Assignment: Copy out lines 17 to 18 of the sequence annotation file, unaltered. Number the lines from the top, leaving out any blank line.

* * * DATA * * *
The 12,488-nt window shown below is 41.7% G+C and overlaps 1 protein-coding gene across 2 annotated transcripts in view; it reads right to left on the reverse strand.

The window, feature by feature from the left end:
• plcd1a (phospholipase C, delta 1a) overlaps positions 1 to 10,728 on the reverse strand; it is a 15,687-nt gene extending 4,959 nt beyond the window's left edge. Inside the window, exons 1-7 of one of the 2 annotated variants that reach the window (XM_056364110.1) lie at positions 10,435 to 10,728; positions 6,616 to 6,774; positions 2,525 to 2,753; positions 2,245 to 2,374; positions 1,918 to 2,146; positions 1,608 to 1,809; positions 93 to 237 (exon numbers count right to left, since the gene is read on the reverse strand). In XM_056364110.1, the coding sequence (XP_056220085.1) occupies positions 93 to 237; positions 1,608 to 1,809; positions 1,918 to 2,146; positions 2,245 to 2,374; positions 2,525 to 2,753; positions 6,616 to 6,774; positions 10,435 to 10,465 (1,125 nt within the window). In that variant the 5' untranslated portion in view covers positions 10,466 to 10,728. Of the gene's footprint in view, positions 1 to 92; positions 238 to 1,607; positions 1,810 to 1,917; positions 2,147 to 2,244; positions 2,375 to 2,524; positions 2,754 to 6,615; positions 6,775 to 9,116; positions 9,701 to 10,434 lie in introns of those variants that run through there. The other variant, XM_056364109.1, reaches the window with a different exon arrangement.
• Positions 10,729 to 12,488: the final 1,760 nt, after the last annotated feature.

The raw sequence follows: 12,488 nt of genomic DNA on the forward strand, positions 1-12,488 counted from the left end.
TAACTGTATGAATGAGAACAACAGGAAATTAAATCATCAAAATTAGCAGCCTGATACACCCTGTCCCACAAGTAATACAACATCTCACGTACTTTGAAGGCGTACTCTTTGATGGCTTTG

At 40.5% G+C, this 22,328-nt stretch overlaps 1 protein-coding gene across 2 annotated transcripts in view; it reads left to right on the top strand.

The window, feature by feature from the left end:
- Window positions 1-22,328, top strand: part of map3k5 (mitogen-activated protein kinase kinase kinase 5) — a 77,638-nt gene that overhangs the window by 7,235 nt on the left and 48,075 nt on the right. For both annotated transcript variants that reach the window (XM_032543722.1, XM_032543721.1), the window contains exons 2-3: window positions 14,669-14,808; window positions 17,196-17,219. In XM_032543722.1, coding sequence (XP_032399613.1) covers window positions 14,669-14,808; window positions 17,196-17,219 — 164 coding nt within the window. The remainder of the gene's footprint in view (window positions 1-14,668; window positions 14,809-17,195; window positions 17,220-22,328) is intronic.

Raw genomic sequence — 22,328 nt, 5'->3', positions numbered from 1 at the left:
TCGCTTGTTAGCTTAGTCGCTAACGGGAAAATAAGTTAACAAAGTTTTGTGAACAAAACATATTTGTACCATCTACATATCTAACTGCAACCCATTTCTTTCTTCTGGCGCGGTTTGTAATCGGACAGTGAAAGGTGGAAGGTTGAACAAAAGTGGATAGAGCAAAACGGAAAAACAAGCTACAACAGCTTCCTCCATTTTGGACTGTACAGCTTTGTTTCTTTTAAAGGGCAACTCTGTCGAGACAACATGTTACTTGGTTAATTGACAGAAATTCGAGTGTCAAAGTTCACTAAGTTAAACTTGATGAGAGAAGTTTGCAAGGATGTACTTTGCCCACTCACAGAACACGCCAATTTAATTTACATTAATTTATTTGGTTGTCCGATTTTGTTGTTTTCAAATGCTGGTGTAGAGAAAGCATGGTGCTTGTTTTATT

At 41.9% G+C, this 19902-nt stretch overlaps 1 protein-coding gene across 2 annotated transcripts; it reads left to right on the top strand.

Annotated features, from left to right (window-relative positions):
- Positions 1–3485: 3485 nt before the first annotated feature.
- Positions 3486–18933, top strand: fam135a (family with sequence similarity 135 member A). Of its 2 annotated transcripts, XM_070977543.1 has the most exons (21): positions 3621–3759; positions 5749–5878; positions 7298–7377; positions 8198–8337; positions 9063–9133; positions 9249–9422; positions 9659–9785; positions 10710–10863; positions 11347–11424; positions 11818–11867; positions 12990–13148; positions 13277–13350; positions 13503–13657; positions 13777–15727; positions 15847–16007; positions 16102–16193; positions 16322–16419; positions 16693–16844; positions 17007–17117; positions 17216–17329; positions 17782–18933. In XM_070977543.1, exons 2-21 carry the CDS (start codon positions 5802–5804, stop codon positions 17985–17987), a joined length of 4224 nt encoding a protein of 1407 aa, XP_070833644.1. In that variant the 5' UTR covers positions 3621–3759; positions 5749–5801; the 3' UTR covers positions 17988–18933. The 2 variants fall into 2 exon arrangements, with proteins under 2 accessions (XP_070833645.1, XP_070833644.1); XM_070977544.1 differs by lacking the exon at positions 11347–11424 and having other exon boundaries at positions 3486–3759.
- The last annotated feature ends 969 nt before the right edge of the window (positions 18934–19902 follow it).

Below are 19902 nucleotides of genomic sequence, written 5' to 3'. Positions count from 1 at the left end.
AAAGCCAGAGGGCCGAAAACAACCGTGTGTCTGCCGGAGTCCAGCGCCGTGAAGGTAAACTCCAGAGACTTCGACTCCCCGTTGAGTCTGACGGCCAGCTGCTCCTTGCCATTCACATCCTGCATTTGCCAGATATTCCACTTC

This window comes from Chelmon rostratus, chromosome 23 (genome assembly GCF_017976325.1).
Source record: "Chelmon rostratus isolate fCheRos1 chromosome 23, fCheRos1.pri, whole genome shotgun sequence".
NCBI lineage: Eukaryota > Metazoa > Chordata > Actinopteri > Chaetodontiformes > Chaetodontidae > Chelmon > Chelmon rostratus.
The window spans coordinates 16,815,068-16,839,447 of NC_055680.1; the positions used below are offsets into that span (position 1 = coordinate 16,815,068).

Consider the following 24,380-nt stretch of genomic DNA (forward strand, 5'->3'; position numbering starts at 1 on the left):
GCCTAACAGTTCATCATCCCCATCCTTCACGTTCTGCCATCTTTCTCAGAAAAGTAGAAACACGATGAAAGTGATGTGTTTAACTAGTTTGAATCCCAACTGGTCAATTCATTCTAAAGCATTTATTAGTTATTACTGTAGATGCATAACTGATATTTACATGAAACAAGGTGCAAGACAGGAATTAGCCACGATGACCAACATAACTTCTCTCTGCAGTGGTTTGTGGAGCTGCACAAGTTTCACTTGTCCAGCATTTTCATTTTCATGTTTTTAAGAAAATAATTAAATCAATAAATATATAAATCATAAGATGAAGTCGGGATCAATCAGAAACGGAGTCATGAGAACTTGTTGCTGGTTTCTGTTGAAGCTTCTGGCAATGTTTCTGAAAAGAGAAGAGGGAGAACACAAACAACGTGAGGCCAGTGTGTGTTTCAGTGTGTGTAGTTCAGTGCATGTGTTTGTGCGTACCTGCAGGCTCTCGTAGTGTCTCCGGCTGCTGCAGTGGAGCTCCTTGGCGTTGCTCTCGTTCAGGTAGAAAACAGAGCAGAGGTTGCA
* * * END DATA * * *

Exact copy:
Below are 19902 nucleotides of genomic sequence, written 5' to 3'. Positions count from 1 at the left end.
AAAGCCAGAGGGCCGAAAACAACCGTGTGTCTGCCGGAGTCCAGCGCCGTGAAGGTAAACTCCAGAGACTTCGACTCCCCGTTGAGTCTGACGGCCAGCTGCTCCTTGCCATTCACATCCTGCATTTGCCAGATATTCCACTTC